"The last play was drawn up: Get the ball to Pierce; get the hell out the way. Superman's in the booth. Let's go home. That was the play, and if you don't believe that ask Doc Rivers and he'll say the same exact thing.''


"I sort of got to my sweet spot and I felt good the whole time. We're playing a lot of playoff teams early, so it's good for us to get close games. ... We're learning from them.''

Woodson again:

"A great player hit a great shot. I hate for the game to end - not like that. That game was played beautifully on both ends of the floor, by both teams, and they made a great play at the end.''

Al Horford's not down following the loss:

"Our team swagger is really high right now. We just want to play the game the right way, let people know we're serious.''

Kendrick Perkins continues his charm offensive:

"When Marvin Williams hit that shot in the corner, I could tell that (Pierce) was mad. I saw them dancing out there. They thought it was over. But the Big Three is never over."

Lucky for you that you get to ride their coattails, I guess.

The combined offensive efficiency last night made Doc Rivers uncomfortable:

"It was frustrating just trying to get a stop. You’ve got two of the top four defensive teams in the league, and on every possession the other team kept scoring. That’s frustrating for a coach. Then you get up by three or four, and they make a 3. I mean, they made amazing shots. For fans, it was fun."

Woodson said he received a report on Josh Smith after Tuesday’s win in Chicago, and the news was good.

"They said the swelling finally started to go down and got some color back in his ankle," Woodson said. "So right now he’s just day-to-day, and we’ll see where he is when we get back from this road trip."

Smith suffered a high left ankle sprain in the first quarter of Friday’s win over Toronto and was expected to be out two to four weeks. While Woodson didn’t rule out a quick return, he insists Smith won’t be rushed back to action.

  • This Rotoworld note from mid-game is the sum total of information I can find this morning regarding Zaza Pachulia's injury.
  • Kelly Dwyer leads off this morning's Behind the Boxscore with the Hawks/Celtics game. Go read it in full. Scroll past the pic quickly, though.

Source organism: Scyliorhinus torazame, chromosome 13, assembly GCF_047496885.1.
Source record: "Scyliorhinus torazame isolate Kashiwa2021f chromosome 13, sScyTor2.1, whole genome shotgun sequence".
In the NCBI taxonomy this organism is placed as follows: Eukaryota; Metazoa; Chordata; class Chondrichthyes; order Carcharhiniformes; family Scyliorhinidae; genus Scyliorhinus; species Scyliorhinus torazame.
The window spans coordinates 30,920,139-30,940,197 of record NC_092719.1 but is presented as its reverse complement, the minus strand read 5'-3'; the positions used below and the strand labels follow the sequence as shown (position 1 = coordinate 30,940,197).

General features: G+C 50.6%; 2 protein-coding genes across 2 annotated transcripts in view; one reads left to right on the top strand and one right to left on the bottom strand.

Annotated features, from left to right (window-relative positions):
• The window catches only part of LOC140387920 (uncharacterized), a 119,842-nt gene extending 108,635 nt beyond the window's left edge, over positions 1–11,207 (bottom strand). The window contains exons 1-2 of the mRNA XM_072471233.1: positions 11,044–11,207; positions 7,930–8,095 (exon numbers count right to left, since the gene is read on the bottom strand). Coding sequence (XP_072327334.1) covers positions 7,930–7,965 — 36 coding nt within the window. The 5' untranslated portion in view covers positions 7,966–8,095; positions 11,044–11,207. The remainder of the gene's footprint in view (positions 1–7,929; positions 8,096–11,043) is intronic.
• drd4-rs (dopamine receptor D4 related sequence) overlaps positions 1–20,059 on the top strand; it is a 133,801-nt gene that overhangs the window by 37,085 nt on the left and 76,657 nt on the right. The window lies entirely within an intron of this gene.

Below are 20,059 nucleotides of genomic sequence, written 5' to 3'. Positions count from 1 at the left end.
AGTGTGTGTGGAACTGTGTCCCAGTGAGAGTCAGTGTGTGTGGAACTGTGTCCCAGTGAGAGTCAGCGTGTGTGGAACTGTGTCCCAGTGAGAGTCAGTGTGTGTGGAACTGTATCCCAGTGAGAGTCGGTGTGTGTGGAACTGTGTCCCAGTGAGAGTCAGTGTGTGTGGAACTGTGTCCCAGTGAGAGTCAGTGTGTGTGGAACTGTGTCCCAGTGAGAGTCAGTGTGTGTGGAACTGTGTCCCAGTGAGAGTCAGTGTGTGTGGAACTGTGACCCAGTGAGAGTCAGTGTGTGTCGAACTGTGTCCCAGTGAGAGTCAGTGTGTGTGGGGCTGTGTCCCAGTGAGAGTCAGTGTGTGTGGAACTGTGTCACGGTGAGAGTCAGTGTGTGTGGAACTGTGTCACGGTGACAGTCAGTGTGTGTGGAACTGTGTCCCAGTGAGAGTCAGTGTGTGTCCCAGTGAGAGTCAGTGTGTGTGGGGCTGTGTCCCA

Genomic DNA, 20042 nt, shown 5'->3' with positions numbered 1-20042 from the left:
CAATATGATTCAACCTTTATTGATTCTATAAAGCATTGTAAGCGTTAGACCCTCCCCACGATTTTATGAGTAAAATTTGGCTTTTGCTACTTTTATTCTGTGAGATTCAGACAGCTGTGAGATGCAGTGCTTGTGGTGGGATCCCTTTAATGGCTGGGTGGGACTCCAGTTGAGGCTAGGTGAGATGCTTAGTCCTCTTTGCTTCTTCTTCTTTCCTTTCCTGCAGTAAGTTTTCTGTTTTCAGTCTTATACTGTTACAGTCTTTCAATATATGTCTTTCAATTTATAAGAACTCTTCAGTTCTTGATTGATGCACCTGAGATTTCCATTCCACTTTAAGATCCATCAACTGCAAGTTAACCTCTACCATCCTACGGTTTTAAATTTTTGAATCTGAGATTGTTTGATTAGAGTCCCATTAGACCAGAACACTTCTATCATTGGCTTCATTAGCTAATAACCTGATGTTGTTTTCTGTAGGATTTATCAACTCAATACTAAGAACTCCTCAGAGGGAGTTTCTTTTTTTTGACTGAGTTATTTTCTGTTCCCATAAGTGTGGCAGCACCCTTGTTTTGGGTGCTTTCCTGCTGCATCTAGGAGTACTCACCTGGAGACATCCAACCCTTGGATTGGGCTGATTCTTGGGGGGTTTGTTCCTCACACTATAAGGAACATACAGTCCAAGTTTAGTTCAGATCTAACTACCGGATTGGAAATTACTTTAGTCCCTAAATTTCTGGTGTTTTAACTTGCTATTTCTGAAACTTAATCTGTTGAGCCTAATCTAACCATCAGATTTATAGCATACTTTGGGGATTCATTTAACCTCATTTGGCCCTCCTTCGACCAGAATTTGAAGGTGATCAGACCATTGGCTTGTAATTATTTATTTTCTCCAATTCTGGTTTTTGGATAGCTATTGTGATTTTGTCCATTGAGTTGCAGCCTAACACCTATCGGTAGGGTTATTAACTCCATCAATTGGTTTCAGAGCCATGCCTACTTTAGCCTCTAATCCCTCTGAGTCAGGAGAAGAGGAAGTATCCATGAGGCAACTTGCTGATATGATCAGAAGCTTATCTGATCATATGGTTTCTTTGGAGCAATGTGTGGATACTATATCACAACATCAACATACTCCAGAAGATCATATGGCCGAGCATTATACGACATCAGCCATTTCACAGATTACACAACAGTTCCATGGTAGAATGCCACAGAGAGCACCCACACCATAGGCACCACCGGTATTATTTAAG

• Chris Sheridan is a believer:

After a 6-0 start, this night showed that the Hawks, who were blown out in this building four times during their seven-game playoff series against Boston last spring, are no fluke. This was their second game of a back-to-back set on the road, they were without Josh Smith, and did not have Zaza Pachulia for the second half after he injured his shoulder. What's more, this was the sixth quality opponent the Hawks had faced in their first seven games, they entered with the league's fourth-best defense, and they handled themselves with considerable and admirable aplomb -- a character trait they simply did not possess last postseason when they were an entirely different team on the road than they were at home.

Heck, the Hawks lacked aplomb plenty of times at home last season.

I'm digging Dominique Wilkins as the color guy. 'Nique could burp Le Marseillaise for an entire broadcast and I, like most Hawks fans, would enjoy it thoroughly. Being the best player in franchise history will give a guy that status. That said, his insights on the game are quite sharp. My concern about 'Nique calling games is that he is an executive with the Hawks, so he might be reticent to criticize the players or coaches. That hasn't been the case. For instance, he gently chided Woodson by expressing surprise that he did not bring Horford back in the game late in the second quarter. 'Nique noticed Allen's defensive miscue to free Williams for the go-ahead shot, after which I said to myself "so that's what a color guy is supposed to do."

"The Hawks have been playing really well and we knew it was going to be a tough game. We watched them on film, how hard they play, they're one of the best defensive teams this year, and they have a lot of talent."

I think they do. Friday at and Saturday versus the Nets. I can't wait.